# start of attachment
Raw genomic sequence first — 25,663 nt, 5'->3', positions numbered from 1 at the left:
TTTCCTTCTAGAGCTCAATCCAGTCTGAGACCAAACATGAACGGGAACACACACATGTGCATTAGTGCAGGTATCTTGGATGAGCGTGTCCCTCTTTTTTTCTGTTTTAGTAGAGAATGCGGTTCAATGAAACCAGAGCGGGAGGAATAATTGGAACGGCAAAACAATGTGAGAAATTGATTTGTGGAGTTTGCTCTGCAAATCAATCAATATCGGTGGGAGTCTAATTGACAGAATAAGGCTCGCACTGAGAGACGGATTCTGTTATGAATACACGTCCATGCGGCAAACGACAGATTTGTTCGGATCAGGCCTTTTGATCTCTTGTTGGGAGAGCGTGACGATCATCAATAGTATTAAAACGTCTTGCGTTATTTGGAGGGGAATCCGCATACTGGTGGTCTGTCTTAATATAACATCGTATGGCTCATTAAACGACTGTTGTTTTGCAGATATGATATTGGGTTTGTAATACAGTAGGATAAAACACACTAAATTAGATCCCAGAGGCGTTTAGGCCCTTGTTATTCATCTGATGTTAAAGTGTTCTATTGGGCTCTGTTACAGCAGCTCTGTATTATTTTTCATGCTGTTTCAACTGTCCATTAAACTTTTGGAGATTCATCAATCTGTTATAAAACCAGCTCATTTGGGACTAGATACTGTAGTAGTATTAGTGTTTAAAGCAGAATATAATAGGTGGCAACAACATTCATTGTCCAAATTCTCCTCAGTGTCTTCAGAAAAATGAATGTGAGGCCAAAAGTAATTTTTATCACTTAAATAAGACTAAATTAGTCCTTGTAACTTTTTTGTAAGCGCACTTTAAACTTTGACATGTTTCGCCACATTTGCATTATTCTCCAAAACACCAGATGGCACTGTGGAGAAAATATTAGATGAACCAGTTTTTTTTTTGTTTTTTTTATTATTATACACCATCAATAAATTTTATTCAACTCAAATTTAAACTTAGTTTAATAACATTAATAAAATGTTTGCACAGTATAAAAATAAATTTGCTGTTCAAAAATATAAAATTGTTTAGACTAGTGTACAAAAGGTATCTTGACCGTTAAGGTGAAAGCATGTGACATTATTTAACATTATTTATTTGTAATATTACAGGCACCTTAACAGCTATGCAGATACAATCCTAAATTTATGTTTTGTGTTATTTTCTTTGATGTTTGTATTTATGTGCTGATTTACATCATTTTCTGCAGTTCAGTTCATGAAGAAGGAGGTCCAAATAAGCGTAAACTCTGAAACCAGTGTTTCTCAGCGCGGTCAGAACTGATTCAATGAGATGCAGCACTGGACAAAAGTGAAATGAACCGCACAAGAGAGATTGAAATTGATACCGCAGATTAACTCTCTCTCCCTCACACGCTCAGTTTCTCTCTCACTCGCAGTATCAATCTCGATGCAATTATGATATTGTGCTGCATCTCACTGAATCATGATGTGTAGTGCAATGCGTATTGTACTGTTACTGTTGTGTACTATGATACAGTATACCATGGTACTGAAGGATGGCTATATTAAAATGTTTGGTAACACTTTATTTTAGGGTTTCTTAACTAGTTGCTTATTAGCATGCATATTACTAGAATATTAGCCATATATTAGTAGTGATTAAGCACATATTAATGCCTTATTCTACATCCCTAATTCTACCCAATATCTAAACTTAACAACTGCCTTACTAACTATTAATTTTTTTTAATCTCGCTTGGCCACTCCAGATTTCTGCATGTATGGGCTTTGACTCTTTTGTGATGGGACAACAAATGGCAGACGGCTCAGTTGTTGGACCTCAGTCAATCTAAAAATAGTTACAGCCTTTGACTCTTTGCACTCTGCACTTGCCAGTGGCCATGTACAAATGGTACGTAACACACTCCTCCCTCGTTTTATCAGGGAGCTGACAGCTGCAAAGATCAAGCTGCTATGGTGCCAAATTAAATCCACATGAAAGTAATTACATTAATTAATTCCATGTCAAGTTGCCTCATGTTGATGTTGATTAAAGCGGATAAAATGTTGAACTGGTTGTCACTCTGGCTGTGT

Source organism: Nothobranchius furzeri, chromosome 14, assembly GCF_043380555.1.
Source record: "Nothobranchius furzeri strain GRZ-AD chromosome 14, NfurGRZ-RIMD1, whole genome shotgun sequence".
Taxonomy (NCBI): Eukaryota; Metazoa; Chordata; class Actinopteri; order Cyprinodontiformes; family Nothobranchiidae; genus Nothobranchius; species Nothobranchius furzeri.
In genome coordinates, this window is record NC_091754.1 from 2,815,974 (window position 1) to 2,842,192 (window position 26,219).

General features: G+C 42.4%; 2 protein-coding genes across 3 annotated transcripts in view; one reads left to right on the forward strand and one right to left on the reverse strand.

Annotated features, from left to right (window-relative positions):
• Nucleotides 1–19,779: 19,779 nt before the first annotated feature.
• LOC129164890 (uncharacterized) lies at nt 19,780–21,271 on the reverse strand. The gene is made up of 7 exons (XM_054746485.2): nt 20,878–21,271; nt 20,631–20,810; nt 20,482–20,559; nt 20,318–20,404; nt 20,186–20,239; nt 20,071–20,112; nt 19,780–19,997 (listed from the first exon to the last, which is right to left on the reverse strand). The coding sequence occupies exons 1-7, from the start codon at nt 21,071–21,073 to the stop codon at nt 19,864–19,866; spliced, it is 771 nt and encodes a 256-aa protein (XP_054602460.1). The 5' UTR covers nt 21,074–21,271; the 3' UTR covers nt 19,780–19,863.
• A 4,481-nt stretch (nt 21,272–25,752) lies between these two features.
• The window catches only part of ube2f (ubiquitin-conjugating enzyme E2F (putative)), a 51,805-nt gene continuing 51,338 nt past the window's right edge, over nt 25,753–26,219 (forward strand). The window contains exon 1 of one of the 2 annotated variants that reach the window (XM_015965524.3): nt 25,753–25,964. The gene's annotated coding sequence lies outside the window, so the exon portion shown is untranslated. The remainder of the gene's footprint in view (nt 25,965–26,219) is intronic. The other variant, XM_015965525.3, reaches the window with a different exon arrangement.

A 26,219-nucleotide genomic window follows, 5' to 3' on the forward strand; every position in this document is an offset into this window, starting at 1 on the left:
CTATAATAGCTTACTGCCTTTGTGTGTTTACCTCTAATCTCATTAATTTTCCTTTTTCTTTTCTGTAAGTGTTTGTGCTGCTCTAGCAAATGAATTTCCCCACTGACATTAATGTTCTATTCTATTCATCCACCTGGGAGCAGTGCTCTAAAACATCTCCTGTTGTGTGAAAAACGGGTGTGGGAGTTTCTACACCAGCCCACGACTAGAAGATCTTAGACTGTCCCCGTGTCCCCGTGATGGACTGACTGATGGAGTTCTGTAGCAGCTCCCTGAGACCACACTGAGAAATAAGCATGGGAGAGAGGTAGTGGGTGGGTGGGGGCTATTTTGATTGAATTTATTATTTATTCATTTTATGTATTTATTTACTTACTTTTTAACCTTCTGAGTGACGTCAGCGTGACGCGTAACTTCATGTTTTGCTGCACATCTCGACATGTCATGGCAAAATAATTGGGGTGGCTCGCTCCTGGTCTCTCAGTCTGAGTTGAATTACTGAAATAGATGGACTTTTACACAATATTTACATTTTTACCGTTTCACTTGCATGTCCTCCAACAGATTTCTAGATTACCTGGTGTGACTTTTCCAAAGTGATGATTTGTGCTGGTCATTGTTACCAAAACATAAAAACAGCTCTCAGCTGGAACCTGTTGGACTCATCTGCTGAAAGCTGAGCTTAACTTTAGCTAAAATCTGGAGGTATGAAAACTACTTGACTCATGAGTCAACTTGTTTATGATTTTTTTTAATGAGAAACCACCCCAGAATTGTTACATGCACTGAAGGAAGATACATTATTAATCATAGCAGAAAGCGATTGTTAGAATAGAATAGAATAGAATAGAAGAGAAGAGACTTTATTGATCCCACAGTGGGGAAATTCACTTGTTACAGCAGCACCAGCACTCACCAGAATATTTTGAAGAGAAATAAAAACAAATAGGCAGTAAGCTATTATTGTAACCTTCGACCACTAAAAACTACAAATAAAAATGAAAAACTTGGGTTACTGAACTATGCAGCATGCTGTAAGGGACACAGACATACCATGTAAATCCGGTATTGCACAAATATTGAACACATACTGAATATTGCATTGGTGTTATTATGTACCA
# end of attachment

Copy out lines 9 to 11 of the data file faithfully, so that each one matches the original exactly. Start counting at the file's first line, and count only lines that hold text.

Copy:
• Nucleotides 1–19,779: 19,779 nt before the first annotated feature.
• LOC129164890 (uncharacterized) lies at nt 19,780–21,271 on the reverse strand. The gene is made up of 7 exons (XM_054746485.2): nt 20,878–21,271; nt 20,631–20,810; nt 20,482–20,559; nt 20,318–20,404; nt 20,186–20,239; nt 20,071–20,112; nt 19,780–19,997 (listed from the first exon to the last, which is right to left on the reverse strand). The coding sequence occupies exons 1-7, from the start codon at nt 21,071–21,073 to the stop codon at nt 19,864–19,866; spliced, it is 771 nt and encodes a 256-aa protein (XP_054602460.1). The 5' UTR covers nt 21,074–21,271; the 3' UTR covers nt 19,780–19,863.
• A 4,481-nt stretch (nt 21,272–25,752) lies between these two features.